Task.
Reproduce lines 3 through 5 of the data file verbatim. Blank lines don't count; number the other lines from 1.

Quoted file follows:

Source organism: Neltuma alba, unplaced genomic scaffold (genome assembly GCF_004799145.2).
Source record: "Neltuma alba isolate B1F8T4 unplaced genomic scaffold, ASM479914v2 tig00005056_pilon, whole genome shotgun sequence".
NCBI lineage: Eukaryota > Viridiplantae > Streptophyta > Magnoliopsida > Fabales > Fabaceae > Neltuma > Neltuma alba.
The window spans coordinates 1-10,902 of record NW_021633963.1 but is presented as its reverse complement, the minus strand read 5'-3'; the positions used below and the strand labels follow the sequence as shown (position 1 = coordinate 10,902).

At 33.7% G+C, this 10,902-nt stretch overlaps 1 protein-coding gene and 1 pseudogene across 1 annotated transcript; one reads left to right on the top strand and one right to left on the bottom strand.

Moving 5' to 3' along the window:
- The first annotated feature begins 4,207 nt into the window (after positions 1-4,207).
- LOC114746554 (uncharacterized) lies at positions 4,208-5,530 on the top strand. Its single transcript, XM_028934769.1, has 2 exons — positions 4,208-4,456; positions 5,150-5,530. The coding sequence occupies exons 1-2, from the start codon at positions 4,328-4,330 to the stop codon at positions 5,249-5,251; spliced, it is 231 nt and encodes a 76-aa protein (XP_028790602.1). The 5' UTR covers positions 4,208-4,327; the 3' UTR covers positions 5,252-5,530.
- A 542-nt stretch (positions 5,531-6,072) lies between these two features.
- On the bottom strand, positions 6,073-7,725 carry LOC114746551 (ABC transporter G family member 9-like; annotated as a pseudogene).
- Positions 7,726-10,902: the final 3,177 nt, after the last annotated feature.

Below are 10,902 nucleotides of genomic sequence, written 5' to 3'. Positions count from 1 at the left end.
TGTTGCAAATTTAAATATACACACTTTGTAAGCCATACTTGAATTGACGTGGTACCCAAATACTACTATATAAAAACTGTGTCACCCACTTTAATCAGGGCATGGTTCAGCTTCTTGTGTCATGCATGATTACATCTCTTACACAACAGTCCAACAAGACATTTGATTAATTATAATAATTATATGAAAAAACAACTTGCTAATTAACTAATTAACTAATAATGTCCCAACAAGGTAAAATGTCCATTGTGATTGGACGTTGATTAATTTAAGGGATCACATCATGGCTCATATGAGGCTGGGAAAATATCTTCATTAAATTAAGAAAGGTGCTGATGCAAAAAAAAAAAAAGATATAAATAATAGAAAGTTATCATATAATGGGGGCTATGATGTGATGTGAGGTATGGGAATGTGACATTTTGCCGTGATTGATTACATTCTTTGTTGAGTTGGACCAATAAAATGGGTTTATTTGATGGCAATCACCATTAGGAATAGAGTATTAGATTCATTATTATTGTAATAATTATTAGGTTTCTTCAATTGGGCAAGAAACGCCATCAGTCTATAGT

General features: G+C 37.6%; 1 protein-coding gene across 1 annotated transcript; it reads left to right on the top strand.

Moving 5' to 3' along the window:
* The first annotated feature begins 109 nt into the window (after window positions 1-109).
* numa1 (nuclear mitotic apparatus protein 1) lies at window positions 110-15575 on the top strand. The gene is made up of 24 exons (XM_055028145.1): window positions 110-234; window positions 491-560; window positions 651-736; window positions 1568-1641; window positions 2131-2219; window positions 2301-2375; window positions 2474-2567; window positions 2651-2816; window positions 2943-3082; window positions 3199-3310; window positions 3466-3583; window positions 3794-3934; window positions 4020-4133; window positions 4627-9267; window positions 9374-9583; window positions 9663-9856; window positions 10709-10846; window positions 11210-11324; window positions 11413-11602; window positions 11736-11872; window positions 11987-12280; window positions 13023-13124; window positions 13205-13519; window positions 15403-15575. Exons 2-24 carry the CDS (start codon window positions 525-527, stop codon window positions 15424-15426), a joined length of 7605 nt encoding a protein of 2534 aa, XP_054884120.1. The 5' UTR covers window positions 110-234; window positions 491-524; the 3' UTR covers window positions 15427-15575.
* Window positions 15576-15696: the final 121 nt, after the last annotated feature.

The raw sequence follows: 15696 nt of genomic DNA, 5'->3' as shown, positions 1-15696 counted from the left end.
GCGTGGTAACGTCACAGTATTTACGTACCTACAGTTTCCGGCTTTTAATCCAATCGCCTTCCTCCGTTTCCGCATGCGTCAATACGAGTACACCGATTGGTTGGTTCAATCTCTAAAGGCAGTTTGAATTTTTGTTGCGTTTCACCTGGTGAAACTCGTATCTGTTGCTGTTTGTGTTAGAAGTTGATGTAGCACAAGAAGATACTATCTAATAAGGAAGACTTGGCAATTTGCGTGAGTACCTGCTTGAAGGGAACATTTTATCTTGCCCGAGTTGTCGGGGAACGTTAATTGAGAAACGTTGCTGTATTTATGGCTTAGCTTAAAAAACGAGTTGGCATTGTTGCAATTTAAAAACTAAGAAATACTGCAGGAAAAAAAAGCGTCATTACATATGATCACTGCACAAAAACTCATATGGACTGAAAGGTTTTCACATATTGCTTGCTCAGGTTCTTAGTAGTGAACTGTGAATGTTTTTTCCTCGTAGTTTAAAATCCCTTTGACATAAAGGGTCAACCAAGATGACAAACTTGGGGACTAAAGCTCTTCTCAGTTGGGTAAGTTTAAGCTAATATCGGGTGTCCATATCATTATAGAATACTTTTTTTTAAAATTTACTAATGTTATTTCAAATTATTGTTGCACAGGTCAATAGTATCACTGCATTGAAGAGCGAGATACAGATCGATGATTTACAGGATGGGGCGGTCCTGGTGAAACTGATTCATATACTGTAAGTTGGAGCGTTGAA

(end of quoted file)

NCBI lineage: Eukaryota > Viridiplantae > Streptophyta > Magnoliopsida > Fabales > Fabaceae > Neltuma > Neltuma alba.
The window spans coordinates 1-10,902 of record NW_021633963.1 but is presented as its reverse complement, the minus strand read 5'-3'; the positions used below and the strand labels follow the sequence as shown (position 1 = coordinate 10,902).

At 33.7% G+C, this 10,902-nt stretch overlaps 1 protein-coding gene and 1 pseudogene across 1 annotated transcript; one reads left to right on the top strand and one right to left on the bottom strand.